Work is progressing well on the £3.3million transformation of one of Cambridge’s most iconic churches.
Downing Place United Reformed Church was formed in June 2018 from the union of Emmanuel and St Columba’s URC.
The sale of the Emmanuel building means the redeveloped St Columba’s site will become the springboard for a renewed mission in the heart of Cambridge to create an open and inclusive church, and a community centre which is welcoming to all of the city’s residents.
Construction of the significant project is under way and the prominent city centre site on the corner of Downing Street and Downing Place is to be transformed by the work.
The church enlisted the help of experienced architects ArchAngel to provide the vision for the project, while the main contractor, Coulson Building Group, was handed the task of turning it into reality.
Nigel Walter, director at ArchAngel Architects, said it was the most exciting project in which he had been involved.
The practice works primarily on community and residential projects, both refurbishments and new builds. Previous projects have included St Barnabas Church on Mill Road, St Andrew’s Centre in Histon, various projects at Clare College and Shelford Deli alongside numerous private homes in and around Cambridge.
He told the Cambridge Independent: “In one sense this is business as usual for us because it is addressing the same issues as we address in all different church situations and communites. But here it is more prominent because it is bang in the middle of Cambridge and a bigger scale, so I would say this is certainly the most exciting project I’ve been involved in.
“This project presents a significant opportunity for creating a positive impact on Cambridge in so many ways. It has been inspiring to work with Downing Place URC to help them create a building to deliver their mission.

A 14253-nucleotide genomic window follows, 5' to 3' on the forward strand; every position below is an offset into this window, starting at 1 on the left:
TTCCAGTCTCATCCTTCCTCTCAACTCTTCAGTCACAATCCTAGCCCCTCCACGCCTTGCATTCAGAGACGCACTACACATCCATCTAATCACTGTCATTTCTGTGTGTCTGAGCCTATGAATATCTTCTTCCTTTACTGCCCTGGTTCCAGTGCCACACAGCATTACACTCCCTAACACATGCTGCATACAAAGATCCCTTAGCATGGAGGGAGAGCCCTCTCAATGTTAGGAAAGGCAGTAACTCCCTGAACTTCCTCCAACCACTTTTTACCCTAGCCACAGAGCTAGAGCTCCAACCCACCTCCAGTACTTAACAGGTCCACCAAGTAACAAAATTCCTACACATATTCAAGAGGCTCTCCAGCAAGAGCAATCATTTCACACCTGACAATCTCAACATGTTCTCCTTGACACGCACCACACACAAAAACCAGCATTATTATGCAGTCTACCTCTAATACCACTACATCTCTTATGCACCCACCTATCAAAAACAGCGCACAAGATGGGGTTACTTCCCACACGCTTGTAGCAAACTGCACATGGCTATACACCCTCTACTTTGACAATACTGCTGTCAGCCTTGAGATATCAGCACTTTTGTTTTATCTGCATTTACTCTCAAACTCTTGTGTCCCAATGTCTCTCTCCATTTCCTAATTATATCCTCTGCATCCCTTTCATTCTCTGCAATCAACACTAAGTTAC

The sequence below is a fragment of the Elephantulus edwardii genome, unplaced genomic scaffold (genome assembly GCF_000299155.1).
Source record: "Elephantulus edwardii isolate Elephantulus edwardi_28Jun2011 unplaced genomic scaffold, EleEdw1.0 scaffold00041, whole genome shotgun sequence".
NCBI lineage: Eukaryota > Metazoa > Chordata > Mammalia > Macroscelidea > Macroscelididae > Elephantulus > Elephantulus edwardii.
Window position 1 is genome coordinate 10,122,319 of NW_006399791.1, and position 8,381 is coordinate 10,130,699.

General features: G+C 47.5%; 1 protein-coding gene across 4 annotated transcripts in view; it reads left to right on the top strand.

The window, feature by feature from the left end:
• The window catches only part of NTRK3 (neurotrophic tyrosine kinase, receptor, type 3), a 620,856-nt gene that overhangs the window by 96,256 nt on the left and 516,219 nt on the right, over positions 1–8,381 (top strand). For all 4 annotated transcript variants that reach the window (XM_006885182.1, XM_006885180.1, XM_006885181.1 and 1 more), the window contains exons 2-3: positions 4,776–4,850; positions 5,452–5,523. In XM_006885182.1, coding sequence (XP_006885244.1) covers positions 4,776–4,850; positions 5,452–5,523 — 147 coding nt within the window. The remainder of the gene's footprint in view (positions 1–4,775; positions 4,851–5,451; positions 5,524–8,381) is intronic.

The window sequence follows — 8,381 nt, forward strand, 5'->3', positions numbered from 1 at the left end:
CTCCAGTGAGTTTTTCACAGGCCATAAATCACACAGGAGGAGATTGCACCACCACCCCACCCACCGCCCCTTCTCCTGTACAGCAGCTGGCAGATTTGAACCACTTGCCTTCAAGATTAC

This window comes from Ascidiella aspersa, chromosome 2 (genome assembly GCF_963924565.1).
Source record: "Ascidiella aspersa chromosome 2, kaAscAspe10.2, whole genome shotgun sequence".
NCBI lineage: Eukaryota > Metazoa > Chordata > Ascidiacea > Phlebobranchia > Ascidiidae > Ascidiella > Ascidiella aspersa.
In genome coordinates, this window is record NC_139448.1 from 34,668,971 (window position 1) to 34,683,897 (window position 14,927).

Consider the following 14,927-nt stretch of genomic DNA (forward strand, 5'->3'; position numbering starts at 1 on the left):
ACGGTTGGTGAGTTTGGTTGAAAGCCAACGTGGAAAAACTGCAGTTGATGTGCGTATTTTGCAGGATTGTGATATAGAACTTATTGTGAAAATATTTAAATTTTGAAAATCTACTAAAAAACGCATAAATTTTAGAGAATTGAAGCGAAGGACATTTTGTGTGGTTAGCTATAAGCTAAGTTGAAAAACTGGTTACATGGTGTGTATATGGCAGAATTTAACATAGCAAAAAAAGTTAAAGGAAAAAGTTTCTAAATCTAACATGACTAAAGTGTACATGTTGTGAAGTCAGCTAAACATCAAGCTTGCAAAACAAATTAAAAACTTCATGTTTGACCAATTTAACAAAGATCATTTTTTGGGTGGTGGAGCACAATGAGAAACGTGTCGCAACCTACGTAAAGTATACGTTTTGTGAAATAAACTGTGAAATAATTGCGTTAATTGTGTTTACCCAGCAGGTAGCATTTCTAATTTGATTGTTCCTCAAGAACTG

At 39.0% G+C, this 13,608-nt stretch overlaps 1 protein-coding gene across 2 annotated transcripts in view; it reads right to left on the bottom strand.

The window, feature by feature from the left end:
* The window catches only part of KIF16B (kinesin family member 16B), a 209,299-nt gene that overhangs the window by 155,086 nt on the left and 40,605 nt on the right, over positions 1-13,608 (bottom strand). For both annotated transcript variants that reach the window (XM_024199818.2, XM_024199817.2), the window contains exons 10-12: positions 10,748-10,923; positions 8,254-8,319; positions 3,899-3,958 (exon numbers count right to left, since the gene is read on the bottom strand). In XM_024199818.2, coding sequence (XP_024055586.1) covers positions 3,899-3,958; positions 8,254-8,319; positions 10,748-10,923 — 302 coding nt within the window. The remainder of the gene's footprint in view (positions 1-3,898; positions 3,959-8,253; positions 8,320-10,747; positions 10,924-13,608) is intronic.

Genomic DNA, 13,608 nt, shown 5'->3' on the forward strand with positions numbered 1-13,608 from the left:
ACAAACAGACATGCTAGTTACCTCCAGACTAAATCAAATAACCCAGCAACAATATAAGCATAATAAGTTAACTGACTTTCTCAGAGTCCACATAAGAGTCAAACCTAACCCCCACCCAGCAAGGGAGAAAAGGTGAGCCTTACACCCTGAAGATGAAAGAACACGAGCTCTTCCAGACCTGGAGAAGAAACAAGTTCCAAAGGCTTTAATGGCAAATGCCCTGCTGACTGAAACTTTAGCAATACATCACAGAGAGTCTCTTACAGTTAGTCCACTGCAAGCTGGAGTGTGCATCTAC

“The church is really embracing this opportunity to significantly reduce its carbon emissions through the building fabric, efficient services and renewable energy.
“It is the sort of work we do in terms of taking a church and enabling it to accommodate its life better. That often involves incorporating community activities within the building in a different way.
“The church was built with no views into it from the front. In our current culture, it looks like some secret cult, so we are introducing windows in the main elevation facing Downing Street and a new entrance because the process of welcoming wasn’t very good. We are creating a lobby space straight into the main church space so it opens up the life of a church, that is the aim of the project as a whole. The opening date we are working towards is November 13, 2020.”
Virtual reality technology from the architects has allowed the contractors to follow the build process in a more modern way than could have been imagined when the foundations for the church were laid down hundreds of years ago.
Stuart Humphrey, senior quantity surveyor at Coulson Building Group, added: “The beauty of technology nowadays is that it is so interactive, and easy to work from and update. The 3D model is all linked to the drawings. It vastly improves the speed and the delivery process and allows us to quickly adapt things and quick changes can be made. We can look at things from any angle.
“However, with two out of four elevations land-locked, six neighbouring properties, no parking and a limited site compound area, it is a challenging construction project.”
The redevelopment of the site will create a space with improved visibility and accessibility for everyone. A new glazed entrance on Downing Place will provide an inviting and accessible front door to the church.
A flexible internal room will provide a new secure space for NightLite – the drop-in safe space run by Cambridge Street Pastors from 10pm-4am every Saturday night – and additional meeting space.
Internally, the St Columba’s Hall area is to be extensively altered, to create a generous partially double height circulation and coffee space, a new catering kitchen, and a series of small meeting rooms.
The Group Therapy Centre, commissioned by the NHS, will be returning once the new church is fully open.
The Gibson Hall will be enlarged to seat 110, and the church itself will have flexible seating for up to 200 and all rooms will be linked with video screens.
The courtyard will be transformed into an ‘oasis garden’ in the middle of the city. The opportunity has been taken to lower the energy usage of the site wherever possible.